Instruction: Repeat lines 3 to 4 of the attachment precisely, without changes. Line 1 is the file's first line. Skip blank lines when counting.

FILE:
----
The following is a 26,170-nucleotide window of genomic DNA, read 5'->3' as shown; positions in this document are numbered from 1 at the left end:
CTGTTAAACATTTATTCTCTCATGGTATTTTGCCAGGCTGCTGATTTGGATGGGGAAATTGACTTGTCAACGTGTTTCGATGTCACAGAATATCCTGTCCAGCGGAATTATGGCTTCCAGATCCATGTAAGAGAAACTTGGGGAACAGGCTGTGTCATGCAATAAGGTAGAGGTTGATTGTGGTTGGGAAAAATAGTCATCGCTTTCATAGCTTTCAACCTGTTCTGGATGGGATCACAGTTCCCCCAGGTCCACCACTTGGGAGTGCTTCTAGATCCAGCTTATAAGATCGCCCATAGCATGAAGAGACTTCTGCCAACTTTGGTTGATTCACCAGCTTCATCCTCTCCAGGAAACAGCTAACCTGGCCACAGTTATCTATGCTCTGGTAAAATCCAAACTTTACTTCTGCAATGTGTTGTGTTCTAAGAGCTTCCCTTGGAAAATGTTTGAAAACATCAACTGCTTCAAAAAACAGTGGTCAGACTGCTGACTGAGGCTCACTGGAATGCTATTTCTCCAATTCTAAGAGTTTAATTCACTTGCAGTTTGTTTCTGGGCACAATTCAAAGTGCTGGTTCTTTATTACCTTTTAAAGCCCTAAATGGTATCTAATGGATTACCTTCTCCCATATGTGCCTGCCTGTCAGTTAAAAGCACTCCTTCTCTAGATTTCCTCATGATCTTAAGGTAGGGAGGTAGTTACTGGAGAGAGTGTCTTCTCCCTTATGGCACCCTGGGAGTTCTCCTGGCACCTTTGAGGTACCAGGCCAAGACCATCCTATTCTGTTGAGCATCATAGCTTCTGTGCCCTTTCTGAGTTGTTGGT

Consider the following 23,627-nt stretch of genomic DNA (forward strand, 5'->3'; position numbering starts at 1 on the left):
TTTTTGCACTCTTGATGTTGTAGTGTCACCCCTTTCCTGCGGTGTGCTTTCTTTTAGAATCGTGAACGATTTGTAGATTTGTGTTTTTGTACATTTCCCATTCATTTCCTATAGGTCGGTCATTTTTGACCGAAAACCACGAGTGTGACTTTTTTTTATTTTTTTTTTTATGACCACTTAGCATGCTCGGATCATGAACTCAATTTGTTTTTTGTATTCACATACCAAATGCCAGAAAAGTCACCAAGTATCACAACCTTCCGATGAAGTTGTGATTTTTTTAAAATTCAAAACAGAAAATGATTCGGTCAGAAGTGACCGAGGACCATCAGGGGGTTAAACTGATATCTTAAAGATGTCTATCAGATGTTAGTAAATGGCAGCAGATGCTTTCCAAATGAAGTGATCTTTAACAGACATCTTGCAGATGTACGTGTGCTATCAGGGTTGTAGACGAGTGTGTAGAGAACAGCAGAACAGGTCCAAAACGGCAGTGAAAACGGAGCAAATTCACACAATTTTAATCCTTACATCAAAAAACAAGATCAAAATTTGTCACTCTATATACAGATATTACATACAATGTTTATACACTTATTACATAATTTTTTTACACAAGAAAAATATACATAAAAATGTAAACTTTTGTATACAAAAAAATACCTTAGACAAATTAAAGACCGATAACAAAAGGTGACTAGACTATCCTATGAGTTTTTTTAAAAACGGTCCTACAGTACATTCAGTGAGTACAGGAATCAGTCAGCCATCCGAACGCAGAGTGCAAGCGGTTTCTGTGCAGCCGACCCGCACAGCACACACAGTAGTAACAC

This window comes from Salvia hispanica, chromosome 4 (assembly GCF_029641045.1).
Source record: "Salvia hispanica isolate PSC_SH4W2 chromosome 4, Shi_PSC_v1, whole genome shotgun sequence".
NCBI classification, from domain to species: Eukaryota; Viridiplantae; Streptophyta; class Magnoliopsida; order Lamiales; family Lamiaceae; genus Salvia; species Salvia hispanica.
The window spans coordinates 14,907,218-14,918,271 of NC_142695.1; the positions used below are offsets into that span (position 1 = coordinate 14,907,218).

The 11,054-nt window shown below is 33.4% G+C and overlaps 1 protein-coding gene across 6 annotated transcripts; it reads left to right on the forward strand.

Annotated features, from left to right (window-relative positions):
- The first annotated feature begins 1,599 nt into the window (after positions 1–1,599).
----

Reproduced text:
Consider the following 23,627-nt stretch of genomic DNA (forward strand, 5'->3'; position numbering starts at 1 on the left):
TTTTTGCACTCTTGATGTTGTAGTGTCACCCCTTTCCTGCGGTGTGCTTTCTTTTAGAATCGTGAACGATTTGTAGATTTGTGTTTTTGTACATTTCCCATTCATTTCCTATAGGTCGGTCATTTTTGACCGAAAACCACGAGTGTGACTTTTTTTTATTTTTTTTTTTATGACCACTTAGCATGCTCGGATCATGAACTCAATTTGTTTTTTGTATTCACATACCAAATGCCAGAAAAGTCACCAAGTATCACAACCTTCCGATGAAGTTGTGATTTTTTTAAAATTCAAAACAGAAAATGATTCGGTCAGAAGTGACCGAGGACCATCAGGGGGTTAAACTGATATCTTAAAGATGTCTATCAGATGTTAGTAAATGGCAGCAGATGCTTTCCAAATGAAGTGATCTTTAACAGACATCTTGCAGATGTACGTGTGCTATCAGGGTTGTAGACGAGTGTGTAGAGAACAGCAGAACAGGTCCAAAACGGCAGTGAAAACGGAGCAAATTCACACAATTTTAATCCTTACATCAAAAAACAAGATCAAAATTTGTCACTCTATATACAGATATTACATACAATGTTTATACACTTATTACATAATTTTTTTACACAAGAAAAATATACATAAAAATGTAAACTTTTGTATACAAAAAAATACCTTAGACAAATTAAAGACCGATAACAAAAGGTGACTAGACTATCCTATGAGTTTTTTTAAAAACGGTCCTACAGTACATTCAGTGAGTACAGGAATCAGTCAGCCATCCGAACGCAGAGTGCAAGCGGTTTCTGTGCAGCCGACCCGCACAGCACACACAGTAGTAACAC